The article, which quotes Adam Greenfield, author of “Everyware“, a book about the future of computing, Steven Kyffin, a senior researcher at Philips, Ken Wood, deputy director of Microsoft’s research laboratory in Cambridge, England, Patrick Brezillon of University Paris VI, Albrecht Schmidt, an HCI expert at the Bonn laboratory of the Fraunhofer Institute, Henry Holtzman, a researcher at the Massachusetts Institute of Technology, and Anind Dey, a researcher at Carnegie Mellon University’s HCI Institute, looks at various gesture-based interface systems, from the Sensitive Wall, developed by the Italian company iO (a spin-off of the natural interaction research group) to the Jeff Han’s “multi-touch” interface; and from the Microsoft Surface to the Apple iPhone.

However, there is more to make computers simpler to use:

“Smarter software is needed, too. For example, much effort is going into the development of “context aware” systems that hide unnecessary clutter and present options that are most likely to be relevant, depending on what the user is doing.

The trick, says Patrick Brezillon of University Paris VI, is to get computers to “size up the temperament of users” and then give them what they want. This can be done by analysing the frequency of keystrokes, the number of typos, the length of work breaks, internet-search terms and background noise, among other things.”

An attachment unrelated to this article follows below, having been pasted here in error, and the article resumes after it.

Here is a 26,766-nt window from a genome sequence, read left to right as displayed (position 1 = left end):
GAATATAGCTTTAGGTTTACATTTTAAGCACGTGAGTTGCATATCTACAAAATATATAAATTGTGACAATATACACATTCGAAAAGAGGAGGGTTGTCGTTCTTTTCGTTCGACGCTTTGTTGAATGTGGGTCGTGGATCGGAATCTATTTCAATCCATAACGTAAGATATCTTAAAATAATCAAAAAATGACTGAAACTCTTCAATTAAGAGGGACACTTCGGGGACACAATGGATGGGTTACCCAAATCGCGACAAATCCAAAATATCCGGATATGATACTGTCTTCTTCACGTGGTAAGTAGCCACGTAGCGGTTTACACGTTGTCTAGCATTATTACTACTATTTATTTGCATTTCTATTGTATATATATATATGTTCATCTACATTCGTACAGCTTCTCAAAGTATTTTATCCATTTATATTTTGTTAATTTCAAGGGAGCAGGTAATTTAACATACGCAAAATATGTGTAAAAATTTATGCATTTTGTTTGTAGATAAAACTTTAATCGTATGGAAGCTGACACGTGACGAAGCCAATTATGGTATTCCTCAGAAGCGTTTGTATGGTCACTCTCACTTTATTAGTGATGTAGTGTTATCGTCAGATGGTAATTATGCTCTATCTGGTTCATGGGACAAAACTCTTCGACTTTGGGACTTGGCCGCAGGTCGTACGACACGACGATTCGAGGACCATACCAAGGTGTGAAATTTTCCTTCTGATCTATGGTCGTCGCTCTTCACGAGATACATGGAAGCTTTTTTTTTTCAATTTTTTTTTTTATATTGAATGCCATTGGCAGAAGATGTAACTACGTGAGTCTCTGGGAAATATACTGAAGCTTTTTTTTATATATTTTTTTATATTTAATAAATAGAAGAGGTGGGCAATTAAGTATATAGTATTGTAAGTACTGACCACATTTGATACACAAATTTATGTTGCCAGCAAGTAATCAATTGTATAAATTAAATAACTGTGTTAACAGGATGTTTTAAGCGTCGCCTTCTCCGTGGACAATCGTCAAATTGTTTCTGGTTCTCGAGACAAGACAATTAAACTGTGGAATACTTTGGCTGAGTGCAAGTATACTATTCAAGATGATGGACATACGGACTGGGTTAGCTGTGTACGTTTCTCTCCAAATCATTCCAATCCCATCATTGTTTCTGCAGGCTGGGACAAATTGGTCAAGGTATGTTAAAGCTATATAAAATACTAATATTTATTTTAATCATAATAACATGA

The article’s conclusion is perhaps the most important however:

“Many futurists and computer experts believe that the logical conclusion of all of these new input devices, sensors and smarter software to anticipate users’ needs, will be for computing to blend into the background. In this “ubiquitous computing” model, computers will no longer be things people use explicitly, any more than they “use” electricity when turning on a light or a radio. Mr Greenfield says a digital “dream world” that provides “one seamless experience of being immersed in information” hinges on one big if: computers and their interfaces must become so good that, like electricity, they rarely require concentrated attention. The trouble with computers in their current form is that they are still all too conspicuous.”

Read full story

25 August 2007

Charmr, a laudable Adaptive Path R&D project

Charmr